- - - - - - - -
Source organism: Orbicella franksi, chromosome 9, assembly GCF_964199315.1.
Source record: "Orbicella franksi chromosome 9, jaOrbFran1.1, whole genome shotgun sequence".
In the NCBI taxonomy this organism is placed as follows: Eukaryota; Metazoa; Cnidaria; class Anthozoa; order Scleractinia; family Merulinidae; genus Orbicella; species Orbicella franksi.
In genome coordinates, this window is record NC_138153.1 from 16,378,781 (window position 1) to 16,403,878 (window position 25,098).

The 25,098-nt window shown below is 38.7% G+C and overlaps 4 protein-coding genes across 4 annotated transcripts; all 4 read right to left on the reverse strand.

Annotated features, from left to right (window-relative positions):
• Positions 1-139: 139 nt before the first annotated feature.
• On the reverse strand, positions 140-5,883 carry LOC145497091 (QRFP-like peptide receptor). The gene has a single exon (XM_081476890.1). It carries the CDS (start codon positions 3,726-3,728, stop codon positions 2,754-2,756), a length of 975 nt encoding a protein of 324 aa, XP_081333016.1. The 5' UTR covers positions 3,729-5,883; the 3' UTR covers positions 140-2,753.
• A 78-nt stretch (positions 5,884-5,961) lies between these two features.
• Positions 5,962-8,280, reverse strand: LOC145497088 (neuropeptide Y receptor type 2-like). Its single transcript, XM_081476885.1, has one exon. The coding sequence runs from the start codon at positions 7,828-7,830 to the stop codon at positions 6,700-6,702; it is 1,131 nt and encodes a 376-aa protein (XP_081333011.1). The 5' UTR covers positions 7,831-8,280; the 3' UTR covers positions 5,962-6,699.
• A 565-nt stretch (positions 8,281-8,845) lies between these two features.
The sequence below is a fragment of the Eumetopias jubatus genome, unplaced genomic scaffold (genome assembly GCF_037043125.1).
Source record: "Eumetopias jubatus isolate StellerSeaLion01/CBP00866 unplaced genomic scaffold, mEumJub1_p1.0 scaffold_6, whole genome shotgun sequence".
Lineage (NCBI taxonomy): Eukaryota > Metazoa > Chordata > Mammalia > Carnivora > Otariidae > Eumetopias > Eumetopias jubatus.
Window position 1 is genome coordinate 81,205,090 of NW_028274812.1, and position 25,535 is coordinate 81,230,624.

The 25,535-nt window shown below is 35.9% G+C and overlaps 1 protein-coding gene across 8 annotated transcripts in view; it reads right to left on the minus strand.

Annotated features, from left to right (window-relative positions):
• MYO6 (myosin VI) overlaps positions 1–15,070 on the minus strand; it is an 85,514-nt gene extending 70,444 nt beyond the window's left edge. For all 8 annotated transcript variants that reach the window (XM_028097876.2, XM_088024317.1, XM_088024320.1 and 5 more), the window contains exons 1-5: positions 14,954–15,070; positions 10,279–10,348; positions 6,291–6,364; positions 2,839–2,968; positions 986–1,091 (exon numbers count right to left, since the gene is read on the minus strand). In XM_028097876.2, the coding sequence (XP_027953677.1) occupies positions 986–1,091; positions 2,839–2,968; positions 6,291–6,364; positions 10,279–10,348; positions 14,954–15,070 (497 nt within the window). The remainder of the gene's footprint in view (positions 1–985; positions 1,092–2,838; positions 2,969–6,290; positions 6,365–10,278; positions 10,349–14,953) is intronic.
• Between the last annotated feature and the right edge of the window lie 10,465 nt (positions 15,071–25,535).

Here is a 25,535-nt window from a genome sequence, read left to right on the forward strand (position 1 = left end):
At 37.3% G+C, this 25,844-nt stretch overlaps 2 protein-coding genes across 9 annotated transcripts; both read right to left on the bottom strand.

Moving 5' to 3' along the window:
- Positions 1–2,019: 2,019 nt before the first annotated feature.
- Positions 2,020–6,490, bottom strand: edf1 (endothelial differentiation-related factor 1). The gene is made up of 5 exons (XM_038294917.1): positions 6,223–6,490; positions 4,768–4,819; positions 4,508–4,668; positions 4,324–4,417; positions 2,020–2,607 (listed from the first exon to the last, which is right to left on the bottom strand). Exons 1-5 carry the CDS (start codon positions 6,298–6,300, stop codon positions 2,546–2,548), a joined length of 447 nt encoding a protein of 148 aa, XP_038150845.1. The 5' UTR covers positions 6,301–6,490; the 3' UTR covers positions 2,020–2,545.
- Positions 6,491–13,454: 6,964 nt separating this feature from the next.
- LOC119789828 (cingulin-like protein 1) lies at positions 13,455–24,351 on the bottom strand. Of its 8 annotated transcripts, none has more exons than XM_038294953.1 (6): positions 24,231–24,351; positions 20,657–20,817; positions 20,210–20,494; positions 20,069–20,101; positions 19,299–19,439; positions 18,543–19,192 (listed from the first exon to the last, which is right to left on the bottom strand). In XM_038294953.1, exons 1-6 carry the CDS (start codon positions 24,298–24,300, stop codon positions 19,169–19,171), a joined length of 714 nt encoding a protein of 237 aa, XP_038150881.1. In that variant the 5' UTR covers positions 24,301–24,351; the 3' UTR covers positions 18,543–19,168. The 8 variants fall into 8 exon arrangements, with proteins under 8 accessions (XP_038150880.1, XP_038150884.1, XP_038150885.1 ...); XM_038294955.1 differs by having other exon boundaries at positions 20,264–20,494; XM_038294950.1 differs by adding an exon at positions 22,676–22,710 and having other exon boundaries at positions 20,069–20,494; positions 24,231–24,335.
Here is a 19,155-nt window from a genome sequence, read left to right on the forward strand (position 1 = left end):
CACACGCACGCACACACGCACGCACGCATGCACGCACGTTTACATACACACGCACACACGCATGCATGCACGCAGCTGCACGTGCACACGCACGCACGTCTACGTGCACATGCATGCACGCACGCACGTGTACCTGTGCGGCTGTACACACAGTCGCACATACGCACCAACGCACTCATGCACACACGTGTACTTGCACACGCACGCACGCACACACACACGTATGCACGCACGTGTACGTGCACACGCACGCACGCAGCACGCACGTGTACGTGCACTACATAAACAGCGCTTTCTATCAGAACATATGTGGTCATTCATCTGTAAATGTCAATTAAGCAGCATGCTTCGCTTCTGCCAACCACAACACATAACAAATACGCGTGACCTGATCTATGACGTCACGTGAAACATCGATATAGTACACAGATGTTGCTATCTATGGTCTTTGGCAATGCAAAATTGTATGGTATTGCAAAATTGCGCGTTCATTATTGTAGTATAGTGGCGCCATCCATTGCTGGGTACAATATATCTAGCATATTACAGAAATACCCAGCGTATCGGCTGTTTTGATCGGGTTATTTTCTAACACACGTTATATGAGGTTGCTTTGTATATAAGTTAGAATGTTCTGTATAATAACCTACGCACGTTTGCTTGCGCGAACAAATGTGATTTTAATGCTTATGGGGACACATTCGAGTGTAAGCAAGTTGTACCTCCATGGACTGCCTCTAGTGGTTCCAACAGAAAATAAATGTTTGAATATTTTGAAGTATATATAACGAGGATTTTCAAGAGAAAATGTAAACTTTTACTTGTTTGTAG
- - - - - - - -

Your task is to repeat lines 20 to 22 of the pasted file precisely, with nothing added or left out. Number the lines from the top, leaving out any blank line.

Here is a 25,535-nt window from a genome sequence, read left to right on the forward strand (position 1 = left end):
At 37.3% G+C, this 25,844-nt stretch overlaps 2 protein-coding genes across 9 annotated transcripts; both read right to left on the bottom strand.

Moving 5' to 3' along the window: